Today is an off the cuff blog post. Hurricane Matthew unraveled me more that I'd like to admit. As many artists know, obession is the name of the game in an artist's life, and although my home wasn't affected thankfully, I still have two 75 foot trees, and a number of smaller trees down in my yard. The tree workers were diligently cleaning up so I am not complaining, or am I. In order to get the power on they placed large (ginormous) platforms in the yard to stabilize the big trucks to cut the trees in order to get our power back up. From the studio window I see this mess daily. My recent trip to Atlanta reminded me of just how much is going on in the art world. Also, this is application season, and I am trying to make some etchings without access to a press.
Realizing the reality was to focus on the studio work in front of me, my decision was to concentrate. Although it seems I am really focused on art and the artists issues of the Savannah community, which I am, I can also spend hours watching Steve Harvey clips, and African dance and wedding clips, among other Youtube distractions, and reading numerous lengthy texts about art history. I used to read about African American politics, slavery, and other 18th century historical figures, but I've stopped that, somewhat. I obsessively watch American and foreign films too, and lately started writing lengthy reviews about them on Amazon. Currently, I am reading 33 Artists in 33 Acts, by Sarah Thornton which is a good read, so far.
Did I say I was obsessive, well let me share a couple more. I collect water and have 5, 65 gallon tubs in my yard, and two rain collectors. The tubs which we got from the car wash are unofficial (to be discarded, eventually), the rain catchers are official. In a storm, I will set up buckets on the patio, then stand over the rain barrells with a tilted umbrella to try to catch more rain. I had gutters installed that water runs directly to the rain catchers. Now I must empty the rain into the barrels to make more room for new water during a storm. So there are no mosquitos, I have goldfish in the tubs which are now really pets. My adult children think that is just what moms do, since I do it so often.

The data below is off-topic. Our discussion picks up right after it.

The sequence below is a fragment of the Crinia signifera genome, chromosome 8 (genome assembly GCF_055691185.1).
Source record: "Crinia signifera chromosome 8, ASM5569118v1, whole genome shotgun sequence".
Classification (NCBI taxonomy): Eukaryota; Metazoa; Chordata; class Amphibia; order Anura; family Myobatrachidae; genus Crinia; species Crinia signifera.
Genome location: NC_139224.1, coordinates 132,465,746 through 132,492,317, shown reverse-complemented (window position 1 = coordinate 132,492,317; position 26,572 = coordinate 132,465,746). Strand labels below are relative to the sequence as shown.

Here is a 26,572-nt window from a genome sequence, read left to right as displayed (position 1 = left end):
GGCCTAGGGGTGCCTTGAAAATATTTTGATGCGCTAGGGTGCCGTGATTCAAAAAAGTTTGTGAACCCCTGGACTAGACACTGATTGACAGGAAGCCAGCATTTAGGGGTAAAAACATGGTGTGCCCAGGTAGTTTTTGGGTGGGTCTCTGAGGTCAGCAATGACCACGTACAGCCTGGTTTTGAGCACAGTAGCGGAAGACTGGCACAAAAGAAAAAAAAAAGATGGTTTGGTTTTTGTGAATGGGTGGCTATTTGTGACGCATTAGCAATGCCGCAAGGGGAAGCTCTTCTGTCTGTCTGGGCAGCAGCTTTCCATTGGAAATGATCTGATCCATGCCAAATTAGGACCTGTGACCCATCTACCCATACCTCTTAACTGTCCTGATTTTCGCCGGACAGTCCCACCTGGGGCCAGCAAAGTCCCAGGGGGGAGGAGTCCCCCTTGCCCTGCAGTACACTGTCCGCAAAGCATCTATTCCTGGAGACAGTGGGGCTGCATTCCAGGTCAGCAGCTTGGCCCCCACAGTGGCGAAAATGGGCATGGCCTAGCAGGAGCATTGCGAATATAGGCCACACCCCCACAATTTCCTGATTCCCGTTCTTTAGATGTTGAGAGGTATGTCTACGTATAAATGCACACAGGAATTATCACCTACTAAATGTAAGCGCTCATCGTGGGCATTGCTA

My father was obsessive, which I inherited, and any time something broke, my dad would put on his jewelers glasses and repair it. My younger sister commented that if he was a superhero he'd be named, The Piddler, since we always know when he has been in a room by his numerous miniscule adjustments. I inherited the knack for jigsawing tiny shards of broken pots together.
Another obsession, collecting broken stuff, fixing it, and locating somewhere to put it in the house. After the storm I came across a 300 pound concrete planter thrown out by the hospital. With some concrete, the patience of Job, and the artistry of puzzling, I plan to make it look new. We are currently working on other pieces of furniture as well.
I blame this next obsession on being from an academic background. This is the number one obsession, learning about other artists, emergent, established, historical, and artists from any continent. I am amazed when other artists don't do this. Yet secretly I do this with artists from other venues like musicians, actors, poets, filmmakers. I learn all about about their process, their theory, and their list of accomplishments. I could open a library with all the gallery cataloges, magazines, and books I've collected. I commit names to memory, study as many pieces I can find. Admittedly I am an art groupie. Truth is, all of this distracts from time spent on work in my own studio.
Being a painter is a full time job. It requires focus so that each idea can grow into the next, and so that mistakes can be corrected. In the studio, I build and prime canvases, mix paint, take images of the work, draw, plan and promote. The obsessions can feed my work, however I am often in the habit of allowing the obsessions to take precedence. I said all this to say that focus in the studio is imperative, out of the studio I am a basket case.
In the next weeks I will be cleaning my my online presence. In the work I am producing currently, it makes sense to place it in a platform that allows for more comprehensive reading. I look forward to getting the etchings done, steering away from nagging little pieces that take me a lot of time but get little attention, and concentrating on larger scale paintings.
For all who struggle with the same obsession I have talked about please read Steal Like an Artist by Austin Kleon, it gives licence to what I just called crazy.
Thank you all for reading if you want to share comments just email me .